On Conflict and Peace – Not Religion, but Self-confidence*

*. Presentation to the Norwegian Chaplains Corps 50th Anniversary Conference on Conflict and Peace – Religion, the Missing Link?, Oslo Oct. 25, 2003


Confidence in general can be considered as a key psychological element in all conflict relations. However, to build confidence it is necessary to demonstrate courage in the sense that one are willing to take risks; demonstrate willingness to find just solutions, insight in the adversary’s interests and how to harmonize them with ones own, and finally showing moderation as an expression of understanding the difficult psychological mechanisms. In such a context we are not only talking about confidence between the adversaries, we are as much talking about self-confidence.

In the case of most modern conflicts, confidence is linked to fear, the classical complex in the relations between a majority and a minority of the population. This has become the paradox within the complicated ‘violation of human rights’ where the victim became the offender and vice versa, a tragic catch 22 where both parties find themselves caught in their own trap.

This ‘trap’ is also called ‘hate and mistrust’. As long as the adversaries live, they will never forget or forgive. Confidence building therefore, has become more an expression of self-confidence and technical rules for how to live together and how to seek a more prosperous future together.

Consequently, in my discussion, I will concentrate on narrow moral aspects in possible interrelations between conflict resolution and religious peace mechanisms.

My general impression is that the current discussions about conflicts, to a too large extent, still are locked to security interests alone, influenced by the Clausewitzian worldview. It rests on the concept of the Trinitarian war, assuming that war is made predominantly by governments, and supported by the armed forces and the people. These basic ideas constitute the core of the dictum that ‘war is the continuation of politics through other means’. The wider context must also be understood, which was provided by the late European enlightenment and the age of reason. I believe it is important to isolate this concept of war policy, mainly because of its axiomatic methods.

In modern military thinking our fundamental views are built on a completely different dictum: ‘Politics must continue; war cannot’, as John Keegen concludes in his History of Warfare. Behind this view we can dimly perceive moral undertones.

This particular maxim can be coupled to another fundamental idea, which we have got from Hannah Arendt. My opinion is that she showed she was wiser than Clausewitz and Kissinger when she said that “violence is the breakdown of politics,not its ‘continuation by other means’”.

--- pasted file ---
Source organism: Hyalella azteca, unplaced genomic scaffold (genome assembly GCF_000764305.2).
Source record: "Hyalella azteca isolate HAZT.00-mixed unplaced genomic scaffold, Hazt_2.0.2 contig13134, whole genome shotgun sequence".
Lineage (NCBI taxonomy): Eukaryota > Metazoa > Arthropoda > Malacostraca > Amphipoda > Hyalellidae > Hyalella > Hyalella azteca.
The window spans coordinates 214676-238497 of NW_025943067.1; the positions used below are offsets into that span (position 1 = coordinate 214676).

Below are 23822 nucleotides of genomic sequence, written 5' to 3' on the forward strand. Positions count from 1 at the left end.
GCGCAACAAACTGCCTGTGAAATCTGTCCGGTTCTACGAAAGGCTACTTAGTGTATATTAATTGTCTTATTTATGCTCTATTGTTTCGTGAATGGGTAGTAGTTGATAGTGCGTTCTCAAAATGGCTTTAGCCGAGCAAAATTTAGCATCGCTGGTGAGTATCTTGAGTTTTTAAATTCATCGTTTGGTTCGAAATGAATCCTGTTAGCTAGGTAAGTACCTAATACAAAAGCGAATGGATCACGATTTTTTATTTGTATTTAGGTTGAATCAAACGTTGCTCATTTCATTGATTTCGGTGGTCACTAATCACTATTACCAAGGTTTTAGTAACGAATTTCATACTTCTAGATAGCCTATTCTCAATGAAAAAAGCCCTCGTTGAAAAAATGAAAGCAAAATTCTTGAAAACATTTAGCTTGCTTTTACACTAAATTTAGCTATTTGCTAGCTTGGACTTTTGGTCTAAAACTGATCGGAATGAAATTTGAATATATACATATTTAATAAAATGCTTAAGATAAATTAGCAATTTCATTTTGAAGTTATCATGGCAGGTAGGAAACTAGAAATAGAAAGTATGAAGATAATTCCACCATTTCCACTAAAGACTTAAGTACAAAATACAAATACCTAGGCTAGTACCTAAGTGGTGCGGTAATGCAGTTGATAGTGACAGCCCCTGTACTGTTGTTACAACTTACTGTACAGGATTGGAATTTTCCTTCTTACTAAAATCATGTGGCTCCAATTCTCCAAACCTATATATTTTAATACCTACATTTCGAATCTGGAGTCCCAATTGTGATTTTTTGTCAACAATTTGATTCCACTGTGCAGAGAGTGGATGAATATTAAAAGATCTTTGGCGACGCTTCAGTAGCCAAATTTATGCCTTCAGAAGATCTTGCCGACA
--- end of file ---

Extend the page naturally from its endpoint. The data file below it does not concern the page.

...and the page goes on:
My conclusion in more military terms will therefore be as follows: What prevents or limits war is pragmatic realism expressed in a flexible political grand strategy with its roots in moral thinking and values.

Therefore, politics have to be robust, robust in the sense that it follows a stringent moral codex and is carried out by a firm will.

This is built on the experience that firm leadership comes first and foremost in all work with conflict prevention and conflict resolution.

Already in AD 383, the Roman general Themistius wrote that the strength of Rome lay ‘not in breastplates and shields, not in countless masses of men, but in Reason.’

In my opinion the soldiers’ main challenge in modern times, is to handle war, or war-like situations, in such a way that room is made for the politicians to return to the dialog as the main tool to restore normalcy and find methods for a conflict resolution. The alternative is the grand strategy, ‘War for peace’ that is based on the military strategy, ‘Fight and win’

To obtain restored normalcy, I believe, it takes self-confidence that builds upon logical moral qualifications. In my professional perspective these ‘logical moral qualifications’ are the practical expression of every day’s moral rules. This is where I can see religion is playing a role. Being the source of energy to maintaining self-confidence: courage, understanding, just thinking and moderation in all things.

The Americans’ problems in Iraq can probably be retraced to their self-image as the victorious part, their self-centered politics that is based on blind belief in the so-called ‘Realpolitik’, the grand strategy that belongs to it, and an extensive use of ‘appropriate technology’. These unfortunate combinations led them directly to a confrontation with self-inflicted problems, which derived from a war in transformation, a war they initiated themselves. The Americans became themselves a multidimensional part of the problem.